We do get grief for not being “open” for auditions to the general community. To which we say, okay, can you close your business for two weeks to go perform halfway across the country? Or a month? No? Can you learn all of your lines and not hold a script for the entire run of the show? (I've seen that happen out here.) No? Okay, well, you've just answered whether we audition or not. This is not our hobby, this is our work.

    It's also helped perception in the larger theatre world. The label allows major regional theatres to take us seriously, and the work then bears out that trust.

  • I still prefer “Fringe Theater” but I'm freaking old.

  • I still prefer “Fringe Theater” but I'm freaking old.

  • I would call us that, but I think it would probably really annoy those who are making actual Fringe theatre. I don't mind appropriating a little street cred, but I have respect for the true Fringe.

  • nickkeenan

    Hmm. “Garage theatre” made me think of how “Alternative” music (Alternative to what, now that it's the majority of new music?) has successfully branded itself by embracing a variety of specific genres. You've got “Grunge” theatre and “Death Metal” theatre and “Emo” theatre and “Freaky Folk” theatre

    Does more specificity, rather than less, encourage greater participation and appreciation of this medium? The variety is certainly there. And exploration of genre (rather than lumping small-venue itinerant theater into a single label) encourages the values we hold to be self-evident: Risk-taking, tribe-gathering, New-work-trumpeting, community-driven, independantly-curated kinds of work. This is artisanal, small-batch theatre.

    Point VERY well taken about “Emerging,” Ian. The more I explore the model of small-venue theater, the more I'm starting to believe that the small venue is the end, the goal. We are emerging to financial sustainability, if anything, but the work just needs to build a following to make that happen.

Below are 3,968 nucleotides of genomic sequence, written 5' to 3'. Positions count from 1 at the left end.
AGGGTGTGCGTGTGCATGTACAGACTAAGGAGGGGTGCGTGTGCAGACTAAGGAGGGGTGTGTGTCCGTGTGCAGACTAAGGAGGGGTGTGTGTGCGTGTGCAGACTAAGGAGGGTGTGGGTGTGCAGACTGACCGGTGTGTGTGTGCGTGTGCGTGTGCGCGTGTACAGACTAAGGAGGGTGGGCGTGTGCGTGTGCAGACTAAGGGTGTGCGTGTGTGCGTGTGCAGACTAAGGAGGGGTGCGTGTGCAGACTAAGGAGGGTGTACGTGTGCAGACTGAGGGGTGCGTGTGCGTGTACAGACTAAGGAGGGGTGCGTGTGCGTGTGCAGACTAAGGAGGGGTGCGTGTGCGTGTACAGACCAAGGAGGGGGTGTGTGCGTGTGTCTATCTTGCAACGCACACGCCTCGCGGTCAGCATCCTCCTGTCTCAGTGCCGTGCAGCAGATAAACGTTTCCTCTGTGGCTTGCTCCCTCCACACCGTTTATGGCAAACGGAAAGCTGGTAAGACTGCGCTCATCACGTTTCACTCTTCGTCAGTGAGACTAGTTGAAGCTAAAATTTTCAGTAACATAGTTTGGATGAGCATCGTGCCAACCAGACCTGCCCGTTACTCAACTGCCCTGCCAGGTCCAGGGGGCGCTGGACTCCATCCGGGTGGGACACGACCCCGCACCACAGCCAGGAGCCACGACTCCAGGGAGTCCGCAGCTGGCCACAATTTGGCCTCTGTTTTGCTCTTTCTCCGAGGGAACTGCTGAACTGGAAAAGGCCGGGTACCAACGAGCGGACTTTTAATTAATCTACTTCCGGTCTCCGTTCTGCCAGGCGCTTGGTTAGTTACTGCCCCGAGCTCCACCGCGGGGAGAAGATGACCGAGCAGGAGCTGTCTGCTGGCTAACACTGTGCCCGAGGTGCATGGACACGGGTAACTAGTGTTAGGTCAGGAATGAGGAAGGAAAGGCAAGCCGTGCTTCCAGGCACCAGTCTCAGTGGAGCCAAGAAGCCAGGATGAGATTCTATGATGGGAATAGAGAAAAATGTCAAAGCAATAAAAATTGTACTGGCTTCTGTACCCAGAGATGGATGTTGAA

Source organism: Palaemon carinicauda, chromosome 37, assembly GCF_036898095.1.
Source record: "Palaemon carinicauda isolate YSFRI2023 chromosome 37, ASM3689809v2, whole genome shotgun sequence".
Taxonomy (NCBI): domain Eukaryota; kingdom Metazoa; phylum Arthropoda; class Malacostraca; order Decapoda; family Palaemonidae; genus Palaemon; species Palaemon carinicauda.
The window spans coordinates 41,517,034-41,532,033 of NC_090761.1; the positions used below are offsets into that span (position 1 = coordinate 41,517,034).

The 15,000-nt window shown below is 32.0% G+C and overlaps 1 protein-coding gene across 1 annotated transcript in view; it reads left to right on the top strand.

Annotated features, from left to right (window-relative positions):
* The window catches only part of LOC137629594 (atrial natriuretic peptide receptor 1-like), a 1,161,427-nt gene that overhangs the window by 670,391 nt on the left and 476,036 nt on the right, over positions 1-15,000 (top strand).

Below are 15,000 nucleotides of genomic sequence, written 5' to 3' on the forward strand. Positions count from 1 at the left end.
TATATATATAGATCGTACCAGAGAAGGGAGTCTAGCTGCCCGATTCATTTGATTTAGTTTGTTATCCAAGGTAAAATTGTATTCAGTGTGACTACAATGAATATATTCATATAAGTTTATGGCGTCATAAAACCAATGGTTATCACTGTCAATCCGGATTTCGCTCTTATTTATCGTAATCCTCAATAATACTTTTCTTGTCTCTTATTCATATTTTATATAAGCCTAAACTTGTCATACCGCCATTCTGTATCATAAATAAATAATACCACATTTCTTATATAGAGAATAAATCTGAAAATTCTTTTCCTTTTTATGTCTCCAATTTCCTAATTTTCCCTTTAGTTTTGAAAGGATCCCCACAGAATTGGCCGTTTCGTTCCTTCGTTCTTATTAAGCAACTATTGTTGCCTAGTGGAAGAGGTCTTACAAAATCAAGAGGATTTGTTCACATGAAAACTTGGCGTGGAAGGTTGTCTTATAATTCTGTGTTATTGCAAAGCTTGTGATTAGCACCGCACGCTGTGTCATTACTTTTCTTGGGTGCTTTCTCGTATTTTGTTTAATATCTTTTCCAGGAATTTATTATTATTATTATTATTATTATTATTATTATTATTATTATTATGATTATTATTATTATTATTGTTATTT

I have seen “professional” “semi-pro” and “community” primarily used as labels by audience members (and, sadly, intermittently working union hacks who need to defend their financial position with labels – keep in mind I'm saying this as a proud union member) who want to ghettoize theaters on that basis. I'd avoid them like the plague… and I think “independant” may unfortunately support the frame of that ghettoization rather than encouraging patrons to evaluate theater based on delectable traits instead of price tag.

  • nickkeenan

    Hmm. “Garage theatre” made me think of how “Alternative” music (Alternative to what, now that it's the majority of new music?) has successfully branded itself by embracing a variety of specific genres. You've got “Grunge” theatre and “Death Metal” theatre and “Emo” theatre and “Freaky Folk” theatre

    Does more specificity, rather than less, encourage greater participation and appreciation of this medium? The variety is certainly there. And exploration of genre (rather than lumping small-venue itinerant theater into a single label) encourages the values we hold to be self-evident: Risk-taking, tribe-gathering, New-work-trumpeting, community-driven, independantly-curated kinds of work. This is artisanal, small-batch theatre.

    Point VERY well taken about “Emerging,” Ian. The more I explore the model of small-venue theater, the more I'm starting to believe that the small venue is the end, the goal. We are emerging to financial sustainability, if anything, but the work just needs to build a following to make that happen.

    I have seen “professional” “semi-pro” and “community” primarily used as labels by audience members (and, sadly, intermittently working union hacks who need to defend their financial position with labels – keep in mind I'm saying this as a proud union member) who want to ghettoize theaters on that basis. I'd avoid them like the plague… and I think “independant” may unfortunately support the frame of that ghettoization rather than encouraging patrons to evaluate theater based on delectable traits instead of price tag.